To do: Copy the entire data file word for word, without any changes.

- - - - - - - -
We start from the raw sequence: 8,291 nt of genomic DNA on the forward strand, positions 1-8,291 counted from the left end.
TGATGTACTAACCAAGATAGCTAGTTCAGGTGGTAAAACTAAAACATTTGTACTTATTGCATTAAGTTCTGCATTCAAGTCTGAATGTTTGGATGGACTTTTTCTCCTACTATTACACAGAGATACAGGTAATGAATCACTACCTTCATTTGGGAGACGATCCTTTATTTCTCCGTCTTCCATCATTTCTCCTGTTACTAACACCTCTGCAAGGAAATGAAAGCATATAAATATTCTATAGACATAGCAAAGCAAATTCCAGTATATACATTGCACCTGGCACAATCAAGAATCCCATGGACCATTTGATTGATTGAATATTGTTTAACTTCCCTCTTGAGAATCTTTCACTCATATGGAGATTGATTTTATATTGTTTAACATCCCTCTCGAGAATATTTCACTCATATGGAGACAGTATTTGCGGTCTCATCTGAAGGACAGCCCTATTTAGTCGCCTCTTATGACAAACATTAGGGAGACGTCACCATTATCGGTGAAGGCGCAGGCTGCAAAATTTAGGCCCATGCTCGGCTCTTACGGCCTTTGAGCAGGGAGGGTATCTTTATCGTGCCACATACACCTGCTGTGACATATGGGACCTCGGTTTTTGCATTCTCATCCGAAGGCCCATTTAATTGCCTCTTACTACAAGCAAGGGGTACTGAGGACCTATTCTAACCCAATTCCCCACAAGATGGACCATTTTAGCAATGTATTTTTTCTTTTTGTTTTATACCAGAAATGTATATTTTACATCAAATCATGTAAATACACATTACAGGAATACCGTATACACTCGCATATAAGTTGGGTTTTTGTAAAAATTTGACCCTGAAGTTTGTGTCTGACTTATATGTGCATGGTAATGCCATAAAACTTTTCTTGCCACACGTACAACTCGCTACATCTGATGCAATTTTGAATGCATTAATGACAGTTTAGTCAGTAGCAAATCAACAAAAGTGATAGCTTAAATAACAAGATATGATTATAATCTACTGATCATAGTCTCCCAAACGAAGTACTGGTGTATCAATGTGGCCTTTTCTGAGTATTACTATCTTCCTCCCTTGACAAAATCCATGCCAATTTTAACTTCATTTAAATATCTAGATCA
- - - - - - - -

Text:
We start from the raw sequence: 8,291 nt of genomic DNA on the forward strand, positions 1-8,291 counted from the left end.
TGATGTACTAACCAAGATAGCTAGTTCAGGTGGTAAAACTAAAACATTTGTACTTATTGCATTAAGTTCTGCATTCAAGTCTGAATGTTTGGATGGACTTTTTCTCCTACTATTACACAGAGATACAGGTAATGAATCACTACCTTCATTTGGGAGACGATCCTTTATTTCTCCGTCTTCCATCATTTCTCCTGTTACTAACACCTCTGCAAGGAAATGAAAGCATATAAATATTCTATAGACATAGCAAAGCAAATTCCAGTATATACATTGCACCTGGCACAATCAAGAATCCCATGGACCATTTGATTGATTGAATATTGTTTAACTTCCCTCTTGAGAATCTTTCACTCATATGGAGATTGATTTTATATTGTTTAACATCCCTCTCGAGAATATTTCACTCATATGGAGACAGTATTTGCGGTCTCATCTGAAGGACAGCCCTATTTAGTCGCCTCTTATGACAAACATTAGGGAGACGTCACCATTATCGGTGAAGGCGCAGGCTGCAAAATTTAGGCCCATGCTCGGCTCTTACGGCCTTTGAGCAGGGAGGGTATCTTTATCGTGCCACATACACCTGCTGTGACATATGGGACCTCGGTTTTTGCATTCTCATCCGAAGGCCCATTTAATTGCCTCTTACTACAAGCAAGGGGTACTGAGGACCTATTCTAACCCAATTCCCCACAAGATGGACCATTTTAGCAATGTATTTTTTCTTTTTGTTTTATACCAGAAATGTATATTTTACATCAAATCATGTAAATACACATTACAGGAATACCGTATACACTCGCATATAAGTTGGGTTTTTGTAAAAATTTGACCCTGAAGTTTGTGTCTGACTTATATGTGCATGGTAATGCCATAAAACTTTTCTTGCCACACGTACAACTCGCTACATCTGATGCAATTTTGAATGCATTAATGACAGTTTAGTCAGTAGCAAATCAACAAAAGTGATAGCTTAAATAACAAGATATGATTATAATCTACTGATCATAGTCTCCCAAACGAAGTACTGGTGTATCAATGTGGCCTTTTCTGAGTATTACTATCTTCCTCCCTTGACAAAATCCATGCCAATTTTAACTTCATTTAAATATCTAGATCA